Since last June, I've been following this rapidly expanding London startup called onefinestay, a luxury, full-service version of Airbnb that takes beautiful (often multi-million dollar) homes in major vacation cities like New York, LA, Paris and London to rent out to those willing to pay a premium for that extra comfort, safety and service (including a free iPhone, five-star linens, fully stocked kitchen, and full concierge service) on their vacation.

Homes are curated and photographed by a team of experts, and displayed beautifully online and in their Guestbook Journal - "A Journal about Living Beautifully and Sharing It". 



Something about their practice and philosophies resonated with me. I knew a missing piece of my career so far was incorporating an element of design and...well, beauty in what I do. I love anything beautiful. Or maybe that's not the right way to put it. I believe in discovering the beauty in what we do, in the people we meet, in the places we see, in the emotions we feel, in the events that happen and are happening, in everything and anything around us.


Sometimes we are so focused on the future that we forget what is happening right in front of us. And we forget that there is beauty in this moment right now, every moment, because there is beauty in the simple fact that we are alive and breathing in this world, in the fact that any moment now could be the last moment that we have to live.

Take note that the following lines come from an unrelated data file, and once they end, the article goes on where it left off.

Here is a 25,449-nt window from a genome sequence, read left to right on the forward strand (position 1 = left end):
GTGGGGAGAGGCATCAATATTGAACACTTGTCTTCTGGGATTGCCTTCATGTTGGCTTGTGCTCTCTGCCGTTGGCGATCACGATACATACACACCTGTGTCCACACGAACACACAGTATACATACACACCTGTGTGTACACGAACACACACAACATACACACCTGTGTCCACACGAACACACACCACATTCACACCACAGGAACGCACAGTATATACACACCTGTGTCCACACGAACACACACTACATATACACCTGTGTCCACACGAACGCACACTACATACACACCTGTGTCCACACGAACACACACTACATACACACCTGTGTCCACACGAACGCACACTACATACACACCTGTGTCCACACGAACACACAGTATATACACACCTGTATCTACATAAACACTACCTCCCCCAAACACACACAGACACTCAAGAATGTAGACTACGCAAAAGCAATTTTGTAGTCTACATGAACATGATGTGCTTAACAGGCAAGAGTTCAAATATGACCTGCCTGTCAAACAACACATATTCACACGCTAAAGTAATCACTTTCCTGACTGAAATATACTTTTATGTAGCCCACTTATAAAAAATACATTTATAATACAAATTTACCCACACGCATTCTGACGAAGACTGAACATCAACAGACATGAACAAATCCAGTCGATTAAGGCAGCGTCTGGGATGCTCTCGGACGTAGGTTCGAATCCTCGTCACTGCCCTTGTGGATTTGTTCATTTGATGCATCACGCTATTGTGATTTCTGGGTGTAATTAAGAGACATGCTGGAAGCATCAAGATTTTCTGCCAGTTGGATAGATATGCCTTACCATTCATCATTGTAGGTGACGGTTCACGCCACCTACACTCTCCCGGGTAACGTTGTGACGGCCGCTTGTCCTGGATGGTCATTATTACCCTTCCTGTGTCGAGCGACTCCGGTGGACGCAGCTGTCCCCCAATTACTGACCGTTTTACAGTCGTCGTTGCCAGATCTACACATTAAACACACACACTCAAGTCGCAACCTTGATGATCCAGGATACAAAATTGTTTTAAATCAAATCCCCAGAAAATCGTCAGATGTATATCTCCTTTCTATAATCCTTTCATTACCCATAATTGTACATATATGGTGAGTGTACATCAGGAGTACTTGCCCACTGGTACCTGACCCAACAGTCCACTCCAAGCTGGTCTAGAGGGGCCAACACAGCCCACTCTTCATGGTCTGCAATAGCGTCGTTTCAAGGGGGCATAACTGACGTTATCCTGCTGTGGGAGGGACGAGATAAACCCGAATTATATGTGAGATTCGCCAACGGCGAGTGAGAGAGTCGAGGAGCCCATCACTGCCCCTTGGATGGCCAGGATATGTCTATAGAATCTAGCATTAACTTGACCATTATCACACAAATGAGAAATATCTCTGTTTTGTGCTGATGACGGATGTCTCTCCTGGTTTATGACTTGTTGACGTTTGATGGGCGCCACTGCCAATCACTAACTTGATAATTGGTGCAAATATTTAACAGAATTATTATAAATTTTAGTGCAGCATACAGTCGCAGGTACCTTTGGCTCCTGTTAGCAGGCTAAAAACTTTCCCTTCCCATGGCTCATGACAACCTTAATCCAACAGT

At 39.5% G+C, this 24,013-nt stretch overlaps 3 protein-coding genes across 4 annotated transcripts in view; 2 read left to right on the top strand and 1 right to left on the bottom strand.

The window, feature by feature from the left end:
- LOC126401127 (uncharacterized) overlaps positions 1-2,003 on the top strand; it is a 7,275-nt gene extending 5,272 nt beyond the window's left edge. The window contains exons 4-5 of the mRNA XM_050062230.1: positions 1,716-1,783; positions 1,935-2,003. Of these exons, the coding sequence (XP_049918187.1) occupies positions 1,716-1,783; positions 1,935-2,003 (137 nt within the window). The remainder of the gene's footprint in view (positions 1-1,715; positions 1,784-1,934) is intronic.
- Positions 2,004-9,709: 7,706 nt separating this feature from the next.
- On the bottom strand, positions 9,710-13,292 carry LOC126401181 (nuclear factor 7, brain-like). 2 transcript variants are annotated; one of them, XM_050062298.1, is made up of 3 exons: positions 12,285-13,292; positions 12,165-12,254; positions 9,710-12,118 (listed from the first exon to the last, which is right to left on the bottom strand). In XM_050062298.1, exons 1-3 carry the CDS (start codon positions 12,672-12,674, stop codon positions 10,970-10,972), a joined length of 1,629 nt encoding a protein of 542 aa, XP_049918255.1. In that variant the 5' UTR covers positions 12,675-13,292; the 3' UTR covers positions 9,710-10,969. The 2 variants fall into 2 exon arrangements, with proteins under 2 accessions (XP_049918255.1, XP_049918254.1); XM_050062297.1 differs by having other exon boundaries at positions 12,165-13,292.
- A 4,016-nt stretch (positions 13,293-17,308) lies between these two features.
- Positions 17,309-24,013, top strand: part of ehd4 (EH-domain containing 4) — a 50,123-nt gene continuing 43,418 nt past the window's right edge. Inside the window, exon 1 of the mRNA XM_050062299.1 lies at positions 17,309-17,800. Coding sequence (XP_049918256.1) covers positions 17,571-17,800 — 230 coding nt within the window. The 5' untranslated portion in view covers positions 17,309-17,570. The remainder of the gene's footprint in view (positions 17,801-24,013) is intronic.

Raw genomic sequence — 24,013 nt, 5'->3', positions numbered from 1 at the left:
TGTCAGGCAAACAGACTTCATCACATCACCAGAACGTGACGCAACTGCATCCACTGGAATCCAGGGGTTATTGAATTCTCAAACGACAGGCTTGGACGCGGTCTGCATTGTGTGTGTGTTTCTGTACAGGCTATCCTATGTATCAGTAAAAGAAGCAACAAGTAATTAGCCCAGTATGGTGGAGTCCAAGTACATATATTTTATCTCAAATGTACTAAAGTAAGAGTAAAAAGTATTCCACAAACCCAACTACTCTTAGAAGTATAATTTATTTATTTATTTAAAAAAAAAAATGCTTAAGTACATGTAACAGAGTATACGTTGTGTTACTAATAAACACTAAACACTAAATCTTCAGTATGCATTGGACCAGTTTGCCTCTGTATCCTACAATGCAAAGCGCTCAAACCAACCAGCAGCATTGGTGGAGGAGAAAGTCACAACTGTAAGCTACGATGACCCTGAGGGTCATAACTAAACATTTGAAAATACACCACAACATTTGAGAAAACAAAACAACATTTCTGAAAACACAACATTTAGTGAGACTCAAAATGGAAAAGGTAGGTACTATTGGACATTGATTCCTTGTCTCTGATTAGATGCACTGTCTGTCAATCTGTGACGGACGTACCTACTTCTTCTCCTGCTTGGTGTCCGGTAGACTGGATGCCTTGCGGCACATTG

And I want to share what I see and feel with people around me, to spread happiness, laughter, ambition, purpose, generosity, love, health and goodness in this world. 

It may sound contradictory because onefinestay offers luxury amenities that many of us would not be able to afford. The product is material and it is not free, while all the things I mentioned above are. But what I admire about this business (because after all, every business is in the business of making money) are the resources it has dedicated to creating free neighborhood guides and resources for everyone, to in their words, "[live] beautifully and [share] it". Instead of just taking each property to list it, onefinestay takes the time and effort to learn about the lives and histories of the owners behind each home, to share and spread stories of love, art, history, travel, success, and life itself.

onefinestay is more than just about luxurious travel. It's about a lifestyle, a mindset, and an approach to living life - no matter how busy or unpleasant the situations we are in - mindfully and happily.